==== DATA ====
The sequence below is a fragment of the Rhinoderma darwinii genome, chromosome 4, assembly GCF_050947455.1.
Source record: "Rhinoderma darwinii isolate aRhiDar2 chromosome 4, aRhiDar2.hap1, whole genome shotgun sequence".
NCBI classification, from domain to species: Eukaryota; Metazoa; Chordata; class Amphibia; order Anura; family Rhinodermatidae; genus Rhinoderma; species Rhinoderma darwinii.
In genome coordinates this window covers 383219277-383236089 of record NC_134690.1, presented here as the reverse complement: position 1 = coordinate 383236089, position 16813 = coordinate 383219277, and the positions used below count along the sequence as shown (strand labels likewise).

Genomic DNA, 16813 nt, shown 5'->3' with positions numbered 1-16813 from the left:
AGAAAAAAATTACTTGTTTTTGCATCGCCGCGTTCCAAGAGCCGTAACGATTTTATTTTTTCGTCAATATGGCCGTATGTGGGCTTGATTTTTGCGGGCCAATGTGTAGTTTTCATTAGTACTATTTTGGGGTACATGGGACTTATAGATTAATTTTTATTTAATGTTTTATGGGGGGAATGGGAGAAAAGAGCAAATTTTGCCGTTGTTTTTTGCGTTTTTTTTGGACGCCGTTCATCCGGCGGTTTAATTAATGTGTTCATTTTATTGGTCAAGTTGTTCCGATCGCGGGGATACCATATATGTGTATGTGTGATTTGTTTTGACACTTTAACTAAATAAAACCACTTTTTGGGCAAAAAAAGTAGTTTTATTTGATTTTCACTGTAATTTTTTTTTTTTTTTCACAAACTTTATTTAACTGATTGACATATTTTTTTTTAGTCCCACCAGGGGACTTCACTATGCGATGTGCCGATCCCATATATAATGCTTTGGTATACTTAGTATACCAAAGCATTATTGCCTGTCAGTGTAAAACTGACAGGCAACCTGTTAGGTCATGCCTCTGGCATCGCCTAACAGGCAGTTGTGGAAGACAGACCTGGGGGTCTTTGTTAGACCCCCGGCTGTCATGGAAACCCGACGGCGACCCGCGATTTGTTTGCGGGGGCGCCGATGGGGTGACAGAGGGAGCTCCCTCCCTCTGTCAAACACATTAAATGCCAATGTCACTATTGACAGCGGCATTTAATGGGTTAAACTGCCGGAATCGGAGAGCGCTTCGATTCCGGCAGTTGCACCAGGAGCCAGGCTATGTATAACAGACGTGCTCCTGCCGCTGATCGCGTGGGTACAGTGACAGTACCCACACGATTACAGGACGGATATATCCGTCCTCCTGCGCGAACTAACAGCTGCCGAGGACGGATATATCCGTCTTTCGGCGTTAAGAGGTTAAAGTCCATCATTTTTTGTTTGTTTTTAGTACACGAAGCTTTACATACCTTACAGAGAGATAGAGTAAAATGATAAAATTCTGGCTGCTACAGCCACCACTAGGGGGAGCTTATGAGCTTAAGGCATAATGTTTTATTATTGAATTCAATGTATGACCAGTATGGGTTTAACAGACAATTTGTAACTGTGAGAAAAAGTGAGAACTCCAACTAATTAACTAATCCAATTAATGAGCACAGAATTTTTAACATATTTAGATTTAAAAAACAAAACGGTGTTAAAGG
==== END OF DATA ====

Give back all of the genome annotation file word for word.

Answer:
The sequence below is a fragment of the Rhinoderma darwinii genome, chromosome 4, assembly GCF_050947455.1.
Source record: "Rhinoderma darwinii isolate aRhiDar2 chromosome 4, aRhiDar2.hap1, whole genome shotgun sequence".
NCBI classification, from domain to species: Eukaryota; Metazoa; Chordata; class Amphibia; order Anura; family Rhinodermatidae; genus Rhinoderma; species Rhinoderma darwinii.
In genome coordinates this window covers 383219277-383236089 of record NC_134690.1, presented here as the reverse complement: position 1 = coordinate 383236089, position 16813 = coordinate 383219277, and the positions used below count along the sequence as shown (strand labels likewise).

Genomic DNA, 16813 nt, shown 5'->3' with positions numbered 1-16813 from the left:
AGAAAAAAATTACTTGTTTTTGCATCGCCGCGTTCCAAGAGCCGTAACGATTTTATTTTTTCGTCAATATGGCCGTATGTGGGCTTGATTTTTGCGGGCCAATGTGTAGTTTTCATTAGTACTATTTTGGGGTACATGGGACTTATAGATTAATTTTTATTTAATGTTTTATGGGGGGAATGGGAGAAAAGAGCAAATTTTGCCGTTGTTTTTTGCGTTTTTTTTGGACGCCGTTCATCCGGCGGTTTAATTAATGTGTTCATTTTATTGGTCAAGTTGTTCCGATCGCGGGGATACCATATATGTGTATGTGTGATTTGTTTTGACACTTTAACTAAATAAAACCACTTTTTGGGCAAAAAAAGTAGTTTTATTTGATTTTCACTGTAATTTTTTTTTTTTTTTCACAAACTTTATTTAACTGATTGACATATTTTTTTTTAGTCCCACCAGGGGACTTCACTATGCGATGTGCCGATCCCATATATAATGCTTTGGTATACTTAGTATACCAAAGCATTATTGCCTGTCAGTGTAAAACTGACAGGCAACCTGTTAGGTCATGCCTCTGGCATCGCCTAACAGGCAGTTGTGGAAGACAGACCTGGGGGTCTTTGTTAGACCCCCGGCTGTCATGGAAACCCGACGGCGACCCGCGATTTGTTTGCGGGGGCGCCGATGGGGTGACAGAGGGAGCTCCCTCCCTCTGTCAAACACATTAAATGCCAATGTCACTATTGACAGCGGCATTTAATGGGTTAAACTGCCGGAATCGGAGAGCGCTTCGATTCCGGCAGTTGCACCAGGAGCCAGGCTATGTATAACAGACGTGCTCCTGCCGCTGATCGCGTGGGTACAGTGACAGTACCCACACGATTACAGGACGGATATATCCGTCCTCCTGCGCGAACTAACAGCTGCCGAGGACGGATATATCCGTCTTTCGGCGTTAAGAGGTTAAAGTCCATCATTTTTTGTTTGTTTTTAGTACACGAAGCTTTACATACCTTACAGAGAGATAGAGTAAAATGATAAAATTCTGGCTGCTACAGCCACCACTAGGGGGAGCTTATGAGCTTAAGGCATAATGTTTTATTATTGAATTCAATGTATGACCAGTATGGGTTTAACAGACAATTTGTAACTGTGAGAAAAAGTGAGAACTCCAACTAATTAACTAATCCAATTAATGAGCACAGAATTTTTAACATATTTAGATTTAAAAAACAAAACGGTGTTAAAGG